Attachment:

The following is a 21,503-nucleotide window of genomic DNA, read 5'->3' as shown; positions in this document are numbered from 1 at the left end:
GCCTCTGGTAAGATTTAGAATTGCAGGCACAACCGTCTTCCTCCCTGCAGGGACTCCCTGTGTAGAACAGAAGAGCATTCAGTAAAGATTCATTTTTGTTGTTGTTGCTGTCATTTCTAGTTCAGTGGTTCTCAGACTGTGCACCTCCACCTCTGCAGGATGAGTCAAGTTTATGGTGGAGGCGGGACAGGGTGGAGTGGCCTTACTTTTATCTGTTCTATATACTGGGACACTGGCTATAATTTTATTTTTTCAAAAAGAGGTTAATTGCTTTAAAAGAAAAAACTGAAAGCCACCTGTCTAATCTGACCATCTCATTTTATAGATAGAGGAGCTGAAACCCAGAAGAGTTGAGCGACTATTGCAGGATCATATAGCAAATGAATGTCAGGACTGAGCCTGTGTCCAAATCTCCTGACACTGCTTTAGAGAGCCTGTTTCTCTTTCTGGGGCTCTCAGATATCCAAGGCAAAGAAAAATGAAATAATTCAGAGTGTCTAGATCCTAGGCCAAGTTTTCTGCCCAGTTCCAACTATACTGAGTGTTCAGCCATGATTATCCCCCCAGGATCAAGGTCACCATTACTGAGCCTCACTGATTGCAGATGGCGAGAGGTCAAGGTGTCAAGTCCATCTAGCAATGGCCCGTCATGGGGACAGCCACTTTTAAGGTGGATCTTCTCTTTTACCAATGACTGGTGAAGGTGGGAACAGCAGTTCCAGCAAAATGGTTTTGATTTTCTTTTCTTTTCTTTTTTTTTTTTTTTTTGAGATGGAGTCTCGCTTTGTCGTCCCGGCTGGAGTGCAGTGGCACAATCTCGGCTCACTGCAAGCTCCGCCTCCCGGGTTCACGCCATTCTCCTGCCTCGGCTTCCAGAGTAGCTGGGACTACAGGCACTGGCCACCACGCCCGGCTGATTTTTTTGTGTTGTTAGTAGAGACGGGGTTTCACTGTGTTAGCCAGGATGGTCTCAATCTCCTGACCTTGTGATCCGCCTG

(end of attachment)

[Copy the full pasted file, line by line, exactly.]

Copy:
The following is a 21,503-nucleotide window of genomic DNA, read 5'->3' as shown; positions in this document are numbered from 1 at the left end:
GCCTCTGGTAAGATTTAGAATTGCAGGCACAACCGTCTTCCTCCCTGCAGGGACTCCCTGTGTAGAACAGAAGAGCATTCAGTAAAGATTCATTTTTGTTGTTGTTGCTGTCATTTCTAGTTCAGTGGTTCTCAGACTGTGCACCTCCACCTCTGCAGGATGAGTCAAGTTTATGGTGGAGGCGGGACAGGGTGGAGTGGCCTTACTTTTATCTGTTCTATATACTGGGACACTGGCTATAATTTTATTTTTTCAAAAAGAGGTTAATTGCTTTAAAAGAAAAAACTGAAAGCCACCTGTCTAATCTGACCATCTCATTTTATAGATAGAGGAGCTGAAACCCAGAAGAGTTGAGCGACTATTGCAGGATCATATAGCAAATGAATGTCAGGACTGAGCCTGTGTCCAAATCTCCTGACACTGCTTTAGAGAGCCTGTTTCTCTTTCTGGGGCTCTCAGATATCCAAGGCAAAGAAAAATGAAATAATTCAGAGTGTCTAGATCCTAGGCCAAGTTTTCTGCCCAGTTCCAACTATACTGAGTGTTCAGCCATGATTATCCCCCCAGGATCAAGGTCACCATTACTGAGCCTCACTGATTGCAGATGGCGAGAGGTCAAGGTGTCAAGTCCATCTAGCAATGGCCCGTCATGGGGACAGCCACTTTTAAGGTGGATCTTCTCTTTTACCAATGACTGGTGAAGGTGGGAACAGCAGTTCCAGCAAAATGGTTTTGATTTTCTTTTCTTTTCTTTTTTTTTTTTTTTTTGAGATGGAGTCTCGCTTTGTCGTCCCGGCTGGAGTGCAGTGGCACAATCTCGGCTCACTGCAAGCTCCGCCTCCCGGGTTCACGCCATTCTCCTGCCTCGGCTTCCAGAGTAGCTGGGACTACAGGCACTGGCCACCACGCCCGGCTGATTTTTTTGTGTTGTTAGTAGAGACGGGGTTTCACTGTGTTAGCCAGGATGGTCTCAATCTCCTGACCTTGTGATCCGCCTG